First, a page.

Daniel 6:15
Then these men assembled unto the king, and said unto the king, Know, O king, that the law of the Medes and Persians is, That no decree nor statute which the king establisheth may be changed.
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6:11-17 It is no new thing for what is done faithfully, in conscience toward God, to be misrepresented as done obstinately, and in contempt of the civil powers. Through want of due thought, we often do that which afterwards, like Darius, we see cause a thousand times to wish undone again. Daniel, that venerable man, is brought as the vilest of malefactors, and is thrown into the den of lions, to be devoured, only for worshipping his God. No doubt the placing the stone was ordered by the providence of God, that the miracle of Daniel's deliverance might appear more plain; and the king sealed it with his own signet, probably lest Daniel's enemies should kill him. Let us commit our lives and souls unto God, in well-doing. We cannot place full confidence even in men whom we faithfully serve; but believers may, in all cases, be sure of the Divine favour and consolation.Then these men assembled unto the king - The Chaldee here is the same as in Daniel 6:6, "they came tumultuously." They were earnest that the law should be executed, and they probably apprehended that if the king were allowed to dwell upon it, the firmness of his own mind would give way, and that he would release Daniel. Perhaps they dreaded the effect of the compunctious visitings which he might have during the silence of the night, and they, therefore, came tumultuously to hasten his decision.

Know, O king, that the law ... - That is a settled matter about which there can be no debate or difference of opinion. It would seem that this was a point so well settled that no question could be raised in regard to it, and, to their minds, it was equally clear that if this were so, it was necessary that the sentence should be executed without delay.

14. displeased with himself—for having suffered himself to be entrapped into such a hasty decree (Pr 29:20). On the one hand he was pressed by the immutability of the law, fear that the princes might conspire against him, and desire to consult for his own reputation, not to seem fickle; on the other, by regard for Daniel, and a desire to save him from the effects of his own rash decree.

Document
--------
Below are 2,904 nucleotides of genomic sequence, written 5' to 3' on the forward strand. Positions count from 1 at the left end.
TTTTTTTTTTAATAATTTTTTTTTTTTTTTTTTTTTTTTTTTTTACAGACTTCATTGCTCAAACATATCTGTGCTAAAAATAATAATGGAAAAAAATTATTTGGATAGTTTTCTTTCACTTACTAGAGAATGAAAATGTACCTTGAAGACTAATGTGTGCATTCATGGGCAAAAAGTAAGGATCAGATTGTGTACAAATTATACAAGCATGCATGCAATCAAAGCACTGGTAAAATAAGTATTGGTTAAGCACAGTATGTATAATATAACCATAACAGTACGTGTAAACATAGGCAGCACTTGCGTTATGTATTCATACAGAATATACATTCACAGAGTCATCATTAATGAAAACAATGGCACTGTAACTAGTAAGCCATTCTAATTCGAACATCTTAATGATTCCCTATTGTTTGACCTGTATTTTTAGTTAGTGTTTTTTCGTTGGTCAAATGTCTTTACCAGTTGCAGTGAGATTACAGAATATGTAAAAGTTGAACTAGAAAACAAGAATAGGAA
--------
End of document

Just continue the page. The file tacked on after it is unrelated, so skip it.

till … going down of … sun—The king took this time to deliberate, thinking that after sunset Daniel would be spared till morning, and that meanwhile some way of escape would turn up. But (Da 6:15) the conspirators "assembled tumultuously" (literally) to prevent this delay in the execution, lest the king should meantime change his decree.

These were bold men, they were resolved to follow their blows, and would have their will rather than the king should have his in this case; which on the king’s part was honourable and royal, to retrieve an evil act, and to retract, or at least to mitigate, a rigid and, rash decree.

No decree nor statute which the king establisheth may be changed: thus Haman contrived and pleaded, yet there was a way found to prevent execution, Es 8. Again, this law, which they plead was fundamental to make all laws and decrees immutable, was absurd and impolitic; for laws should be essentially changeable by the law-makers, because they often see greater cause to change a law when it grows obsolete and burdensome, though before thought necessary, than to make it at first; whereof we have sufficient instances in all nations in all ages. Will any legislative power in the world so bind their own hands, as to entail a yoke upon themselves and nation which they and posterity could not remedy? The intent of the lawgiver is the law, the equity of it is the obligation of it, which also is the true measure of its duration.

Then these men assembled to the king,.... Who had left him for a while to consider of the case; or they departed to consult among themselves about the king's proposals to them; or went home to their own houses to dinner, and returned in a body; they came in a tumultuous way, as the word signifies; see Daniel 6:6, they cluttered about him, and were very rude and noisy, and addressed him in an authoritative and threatening manner: